If the CEO, the top team, and the board aren’t spending the majority of their time on issues that address at least one of these three tensions, they are wasting their time on matters that are relatively unimportant. Conversely, they are engaged in the right fights when they wrestle with how to get more growth without sacrificing profitability (or the other way around); when they fight about how to improve current results without mortgaging the future, or how to sustain investment for the long term when short-term results are suffering; and when they battle over individual versus collective performance. Three examples — one for each tension — illustrate our point:
1. Profitability versus Growth. John Sunderland, the former CEO of Cadbury Schweppes, often responded with a parable when an executive argued that the business could increase either margins or sales, but not both. Sunderland would remind the executive of a time when people lived in mud huts and struggled to get both light and heat: Put a hole in the side of your hut, and you let the daylight in, but also the cold; block the opening, and you stayed warm, but sat in the dark. The invention of glass made it possible to have both light and heat. He would then ask, “Where is the glass?” He wanted them to look for ideas that would expand both their margins and their top line. By demanding both growth and profitability from the company’s strategies, Sunderland purposely added tension for his executives. He found that it created more energy and raised the quality of thinking and debate.
2. Short Term versus Long Term. Norman Bobins was the chief executive of LaSalle Bank (now a subsidiary of ABN AMRO) in the 1990s and early 2000s, when it was one of the most successful middle-market banks in the United States. He tells this story about how he turned the short term versus long term tension into a productive tool for driving performance: “One of my managers came forward and proposed a [US]$180 million profit plan. I had in my head that $200 million should be possible. The manager’s response when I challenged him was, ‘Just tell me what you want and I’ll deliver it.’ I said to him, ‘You don’t get it. It’s not what I want; it’s how I want it achieved.’ The quality of earnings is as important as how much earnings are produced. It would be easy to achieve $200 million just by lending more to customers with poor credit histories. That’s why in the budgeting and negotiating process with my managers, understanding how earnings will be generated next year is as important as how much earnings will be generated this year.”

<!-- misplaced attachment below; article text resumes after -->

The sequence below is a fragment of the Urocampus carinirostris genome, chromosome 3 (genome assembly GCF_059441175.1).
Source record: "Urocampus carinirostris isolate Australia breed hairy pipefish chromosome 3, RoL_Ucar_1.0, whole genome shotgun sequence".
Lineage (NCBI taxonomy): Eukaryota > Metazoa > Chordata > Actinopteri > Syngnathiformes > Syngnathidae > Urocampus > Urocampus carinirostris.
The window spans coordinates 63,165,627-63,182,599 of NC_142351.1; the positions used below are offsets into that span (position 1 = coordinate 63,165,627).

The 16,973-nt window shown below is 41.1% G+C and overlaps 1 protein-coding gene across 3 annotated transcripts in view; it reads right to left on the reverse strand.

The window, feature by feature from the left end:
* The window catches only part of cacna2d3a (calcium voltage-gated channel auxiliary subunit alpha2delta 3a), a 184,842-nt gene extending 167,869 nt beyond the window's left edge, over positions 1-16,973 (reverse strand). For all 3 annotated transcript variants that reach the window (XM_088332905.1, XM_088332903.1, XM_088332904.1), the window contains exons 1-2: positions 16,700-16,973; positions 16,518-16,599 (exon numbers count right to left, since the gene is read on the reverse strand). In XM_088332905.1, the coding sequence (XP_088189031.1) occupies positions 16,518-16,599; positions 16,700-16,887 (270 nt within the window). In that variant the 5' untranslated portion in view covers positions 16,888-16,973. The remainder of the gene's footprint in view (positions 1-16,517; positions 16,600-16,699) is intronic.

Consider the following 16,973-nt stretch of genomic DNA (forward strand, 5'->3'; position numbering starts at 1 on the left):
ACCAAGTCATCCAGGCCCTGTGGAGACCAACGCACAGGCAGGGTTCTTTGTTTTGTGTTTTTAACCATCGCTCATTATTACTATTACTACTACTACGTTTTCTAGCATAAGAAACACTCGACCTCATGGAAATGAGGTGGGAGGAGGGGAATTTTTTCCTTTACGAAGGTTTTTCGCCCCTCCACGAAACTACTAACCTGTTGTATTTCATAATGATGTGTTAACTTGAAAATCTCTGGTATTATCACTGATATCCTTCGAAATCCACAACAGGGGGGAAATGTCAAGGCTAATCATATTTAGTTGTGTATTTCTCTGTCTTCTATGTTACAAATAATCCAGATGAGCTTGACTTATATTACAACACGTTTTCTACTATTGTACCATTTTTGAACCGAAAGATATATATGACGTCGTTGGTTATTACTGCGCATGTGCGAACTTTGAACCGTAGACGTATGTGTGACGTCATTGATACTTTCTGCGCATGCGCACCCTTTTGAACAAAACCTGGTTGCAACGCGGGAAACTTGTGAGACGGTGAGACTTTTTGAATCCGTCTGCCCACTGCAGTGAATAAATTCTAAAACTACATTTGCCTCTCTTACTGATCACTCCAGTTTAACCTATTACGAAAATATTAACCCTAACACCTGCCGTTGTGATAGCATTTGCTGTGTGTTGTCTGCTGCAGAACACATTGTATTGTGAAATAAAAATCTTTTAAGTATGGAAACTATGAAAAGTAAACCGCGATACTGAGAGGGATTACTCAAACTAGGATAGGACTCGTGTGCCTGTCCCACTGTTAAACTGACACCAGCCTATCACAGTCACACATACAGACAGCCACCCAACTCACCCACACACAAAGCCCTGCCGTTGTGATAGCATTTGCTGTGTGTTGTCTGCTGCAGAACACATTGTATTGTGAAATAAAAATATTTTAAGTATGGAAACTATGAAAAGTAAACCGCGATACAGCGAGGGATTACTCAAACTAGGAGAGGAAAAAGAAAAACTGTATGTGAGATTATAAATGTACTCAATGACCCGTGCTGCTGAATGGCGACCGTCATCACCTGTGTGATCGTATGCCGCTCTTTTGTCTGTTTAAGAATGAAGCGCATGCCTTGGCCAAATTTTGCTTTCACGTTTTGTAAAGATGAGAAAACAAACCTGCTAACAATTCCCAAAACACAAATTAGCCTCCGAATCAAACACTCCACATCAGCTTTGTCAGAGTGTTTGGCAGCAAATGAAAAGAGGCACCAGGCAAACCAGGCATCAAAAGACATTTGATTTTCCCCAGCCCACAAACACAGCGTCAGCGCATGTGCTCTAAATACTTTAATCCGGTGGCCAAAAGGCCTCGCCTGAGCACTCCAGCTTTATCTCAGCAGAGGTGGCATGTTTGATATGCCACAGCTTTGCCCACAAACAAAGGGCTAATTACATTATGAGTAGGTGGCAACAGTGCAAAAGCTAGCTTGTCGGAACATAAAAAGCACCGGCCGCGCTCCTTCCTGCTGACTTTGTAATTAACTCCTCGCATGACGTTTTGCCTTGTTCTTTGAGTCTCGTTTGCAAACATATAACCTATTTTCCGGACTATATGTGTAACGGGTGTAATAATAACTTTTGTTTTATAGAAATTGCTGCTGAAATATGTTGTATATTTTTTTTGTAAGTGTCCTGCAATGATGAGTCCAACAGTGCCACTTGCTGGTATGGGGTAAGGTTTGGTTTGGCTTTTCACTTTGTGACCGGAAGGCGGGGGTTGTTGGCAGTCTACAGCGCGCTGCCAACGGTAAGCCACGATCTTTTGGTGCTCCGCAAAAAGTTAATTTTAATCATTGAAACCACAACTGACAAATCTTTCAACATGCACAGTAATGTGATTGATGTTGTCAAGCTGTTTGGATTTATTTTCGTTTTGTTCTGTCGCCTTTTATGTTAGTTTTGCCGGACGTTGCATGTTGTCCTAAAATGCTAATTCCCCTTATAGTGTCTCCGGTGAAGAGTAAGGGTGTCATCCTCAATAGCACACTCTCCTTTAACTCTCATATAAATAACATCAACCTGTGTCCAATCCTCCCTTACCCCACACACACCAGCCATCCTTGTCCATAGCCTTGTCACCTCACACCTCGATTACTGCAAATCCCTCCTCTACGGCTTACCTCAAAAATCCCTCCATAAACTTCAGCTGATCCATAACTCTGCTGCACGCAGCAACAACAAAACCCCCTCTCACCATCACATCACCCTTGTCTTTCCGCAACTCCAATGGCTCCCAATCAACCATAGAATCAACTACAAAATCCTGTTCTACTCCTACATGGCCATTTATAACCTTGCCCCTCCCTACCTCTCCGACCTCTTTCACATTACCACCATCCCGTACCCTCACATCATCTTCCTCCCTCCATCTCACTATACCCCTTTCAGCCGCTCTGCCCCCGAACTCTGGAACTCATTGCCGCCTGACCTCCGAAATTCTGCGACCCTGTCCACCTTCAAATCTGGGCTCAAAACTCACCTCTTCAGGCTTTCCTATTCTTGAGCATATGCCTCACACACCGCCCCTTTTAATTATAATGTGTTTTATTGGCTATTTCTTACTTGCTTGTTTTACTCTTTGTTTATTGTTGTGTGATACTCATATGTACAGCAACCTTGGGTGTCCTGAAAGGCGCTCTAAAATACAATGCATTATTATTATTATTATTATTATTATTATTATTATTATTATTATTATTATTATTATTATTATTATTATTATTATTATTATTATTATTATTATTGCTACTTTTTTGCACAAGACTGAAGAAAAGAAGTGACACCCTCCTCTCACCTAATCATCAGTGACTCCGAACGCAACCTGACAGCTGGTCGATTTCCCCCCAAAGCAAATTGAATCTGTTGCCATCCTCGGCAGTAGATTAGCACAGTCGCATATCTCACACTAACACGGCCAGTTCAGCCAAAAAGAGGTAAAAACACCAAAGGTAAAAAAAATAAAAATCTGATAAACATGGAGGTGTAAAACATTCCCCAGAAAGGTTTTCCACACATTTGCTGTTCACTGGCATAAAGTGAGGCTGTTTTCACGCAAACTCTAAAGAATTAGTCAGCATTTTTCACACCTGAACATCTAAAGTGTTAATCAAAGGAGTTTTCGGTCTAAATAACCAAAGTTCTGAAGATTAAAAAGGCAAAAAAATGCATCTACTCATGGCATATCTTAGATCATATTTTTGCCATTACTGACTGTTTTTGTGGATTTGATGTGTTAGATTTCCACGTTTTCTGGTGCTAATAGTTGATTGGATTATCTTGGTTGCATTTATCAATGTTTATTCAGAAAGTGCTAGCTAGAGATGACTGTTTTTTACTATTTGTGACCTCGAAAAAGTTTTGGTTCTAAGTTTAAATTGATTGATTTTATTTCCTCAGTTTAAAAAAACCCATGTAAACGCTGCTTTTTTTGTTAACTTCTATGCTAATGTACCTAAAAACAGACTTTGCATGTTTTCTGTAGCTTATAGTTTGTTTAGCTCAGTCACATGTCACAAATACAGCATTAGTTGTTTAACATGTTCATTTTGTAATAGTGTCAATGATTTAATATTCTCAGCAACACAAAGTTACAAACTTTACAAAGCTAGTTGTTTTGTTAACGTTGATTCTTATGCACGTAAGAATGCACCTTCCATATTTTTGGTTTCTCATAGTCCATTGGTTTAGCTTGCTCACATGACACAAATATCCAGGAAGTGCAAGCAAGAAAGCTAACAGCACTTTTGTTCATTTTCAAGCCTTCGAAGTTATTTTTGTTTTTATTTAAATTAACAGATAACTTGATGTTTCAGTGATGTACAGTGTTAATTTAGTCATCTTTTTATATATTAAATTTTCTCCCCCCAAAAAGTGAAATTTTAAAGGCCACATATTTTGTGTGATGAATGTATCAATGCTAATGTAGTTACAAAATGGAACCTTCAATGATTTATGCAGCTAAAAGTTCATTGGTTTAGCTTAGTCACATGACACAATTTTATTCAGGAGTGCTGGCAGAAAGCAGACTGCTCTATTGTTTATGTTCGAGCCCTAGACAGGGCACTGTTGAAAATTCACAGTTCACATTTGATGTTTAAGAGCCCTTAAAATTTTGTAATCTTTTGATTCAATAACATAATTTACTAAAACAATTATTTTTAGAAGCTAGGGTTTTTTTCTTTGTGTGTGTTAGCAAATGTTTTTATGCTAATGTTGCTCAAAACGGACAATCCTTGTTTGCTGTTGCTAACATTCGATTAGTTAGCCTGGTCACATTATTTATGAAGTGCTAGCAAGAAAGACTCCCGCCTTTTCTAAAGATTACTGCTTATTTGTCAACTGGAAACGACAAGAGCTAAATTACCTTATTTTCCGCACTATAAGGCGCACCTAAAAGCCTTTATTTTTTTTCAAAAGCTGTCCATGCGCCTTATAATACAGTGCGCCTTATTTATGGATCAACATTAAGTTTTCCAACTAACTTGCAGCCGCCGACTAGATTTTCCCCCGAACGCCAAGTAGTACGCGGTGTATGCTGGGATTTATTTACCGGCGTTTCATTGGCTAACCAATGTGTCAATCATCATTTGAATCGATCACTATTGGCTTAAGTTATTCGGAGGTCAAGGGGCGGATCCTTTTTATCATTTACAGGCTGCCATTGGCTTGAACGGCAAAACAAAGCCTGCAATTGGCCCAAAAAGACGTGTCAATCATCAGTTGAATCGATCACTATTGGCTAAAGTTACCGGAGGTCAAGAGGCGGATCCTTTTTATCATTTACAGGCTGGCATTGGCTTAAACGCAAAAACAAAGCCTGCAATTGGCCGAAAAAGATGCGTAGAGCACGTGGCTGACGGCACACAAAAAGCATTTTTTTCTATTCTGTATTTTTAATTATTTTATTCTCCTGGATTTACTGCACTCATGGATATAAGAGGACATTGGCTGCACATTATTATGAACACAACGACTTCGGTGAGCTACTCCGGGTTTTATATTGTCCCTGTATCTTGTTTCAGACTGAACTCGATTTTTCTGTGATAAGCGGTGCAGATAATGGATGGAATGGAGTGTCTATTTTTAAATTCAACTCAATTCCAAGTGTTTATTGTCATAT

Bobins’s approach was a masterful example of using the tension between short term and long term to improve the quality of management. He neither let the manager off the hook nor left him alone to sort out the tension for himself.
3. Whole versus Parts. Soon after Matthew Barrett became chief executive of Barclays PLC in 1999, he purposely introduced tension into a meeting of his executive committee (Exco), which included the executives who led different parts of Barclays. Barrett had become frustrated with how everyone put his or her part of the bank first. “When I’d been at Barclays about six months,” he recalls, “I took the Exco out for an away-day. Over dinner the night before, I said, ‘I’ve got some good news: I’m disbanding Exco.’ There was a stunned silence around the room. Then the question: ‘Why?’ I said, ‘I’m really respectful of your time, and it’s not good for any of us to have a series of bilateral meetings with an audience.’ They all objected. No one wanted to lose the status of being a member of Exco. So I said at the end, ‘You either persuade yourselves that your first job is the co-management of the group and your second job is managing your piece, or I’m disbanding Exco.’ I wanted to create a sense of ownership for the [group’s most important] issues wherever they sat in the organization. It really turned things around. [They] understood I was serious.”